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July 28, 2014
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Duckworth takes singles title in Kentucky Bank Tennis Championships

Brengle wins women’s title

Brengle wins women’s title

LEXINGTON, Ky. (July 28, 2014) – Australia’s James Duckworth walked onto the court for the Kentucky Bank Tennis Championships men’s singles finals Sunday afternoon with a score to settle, and he did exactly that.

Australia’s James Duckworth won the Kentucky Bank Tennis Championships men’s singles final.

Australia’s James Duckworth won the Kentucky Bank Tennis Championships men’s singles final. (Photos by Charlie Baglan)

The 22-year-old native of Sydney played Great Britain’s James Ward, who is ranked 150th in the world and has beaten Duckworth all three times they’ve been opponents. One of those previous matches was in last year men’s singles finals here, which Duckworth lost in three sets 6-4, 3-6, 4-6.

This year Duckworth came out on top – in straight sets, 6-3, 6-4.

“So it was not a good record going into the final, but I felt like I had gotten better with every match this week,” said No. 6 seed Duckworth after the match.

“Quigley played a tough match, and from there I got some momentum,” he said, referring to his first-round match against former University of Kentucky Wildcat Eric Quigley, which went to three sets 7-6(5), 3-6, 7-5.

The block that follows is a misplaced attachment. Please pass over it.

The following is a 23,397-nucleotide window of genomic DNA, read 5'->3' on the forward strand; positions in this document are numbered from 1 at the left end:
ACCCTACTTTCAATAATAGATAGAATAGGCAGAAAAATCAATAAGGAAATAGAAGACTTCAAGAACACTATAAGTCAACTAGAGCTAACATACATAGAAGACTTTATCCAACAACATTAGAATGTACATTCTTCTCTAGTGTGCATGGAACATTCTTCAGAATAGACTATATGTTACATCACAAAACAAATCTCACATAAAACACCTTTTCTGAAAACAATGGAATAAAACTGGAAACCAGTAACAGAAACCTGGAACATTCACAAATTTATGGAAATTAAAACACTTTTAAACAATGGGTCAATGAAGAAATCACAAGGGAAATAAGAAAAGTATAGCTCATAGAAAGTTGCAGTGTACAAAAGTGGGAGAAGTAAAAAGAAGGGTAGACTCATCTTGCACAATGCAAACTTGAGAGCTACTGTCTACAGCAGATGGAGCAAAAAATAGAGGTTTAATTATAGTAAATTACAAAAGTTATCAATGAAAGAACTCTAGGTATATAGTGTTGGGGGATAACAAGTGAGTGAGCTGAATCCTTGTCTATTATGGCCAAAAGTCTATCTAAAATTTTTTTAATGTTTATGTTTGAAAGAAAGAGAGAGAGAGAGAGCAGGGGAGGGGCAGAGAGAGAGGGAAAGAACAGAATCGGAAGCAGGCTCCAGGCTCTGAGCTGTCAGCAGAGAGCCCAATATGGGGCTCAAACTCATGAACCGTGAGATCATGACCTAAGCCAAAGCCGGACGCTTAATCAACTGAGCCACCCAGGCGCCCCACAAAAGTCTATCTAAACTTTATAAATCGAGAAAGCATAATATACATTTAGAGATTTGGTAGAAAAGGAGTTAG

From there, Duckworth won in straight sets all the way through the Kentucky Bank finals.

Brengle takes title, Gibbs gets wild card

American Madison Brengle was a model of consistency this week at the Kentucky Bank Tennis Championships, including in the finals, where her steadiness and resolve to come back in the second set led her to a 6-3, 6-4 win over fellow American Nicole Gibbs.

“We were closely matched in the first set,” said No. 2 seed Brengle, a 24-year-old from Dover, Del., who trains at IMG Academy in Bradenton, Fla., and is ranked 151. “When I got down 4-2 in the second set, though, I knew I had to start off each point aggressively, both my serves and my returns.”

The final women's singles match was between Nicole Gibbs and Madison Brengle. Brengle won.

The final women’s singles match was between Nicole Gibbs and Madison Brengle. Brengle won.

The first set, Brengle moved easily, using her athleticism to chase down balls and make very few errors. No. 7 seed Gibbs came to Lexington straight off of two Challenger events, one of which she won last week, defeating Melanie Oudin, a fellow competitor in this tournament whom Brengle took out in the semifinals Saturday.

On Sunday, Gibbs didn’t seem as charged as Brengle as she made more errors and looked more leg weary than her opponent. Still, the 21-year-old from California rallied in the second set to get ahead 4-2, but Brengle did not back down, coming back stronger.

“I didn’t have a choice,” said Brengle. “She was playing too well.”

Gibbs, a former standout at Stanford University who is currently ranked 167, was complimentary of Brengle’s game but admitted the past few weeks have somewhat wearing.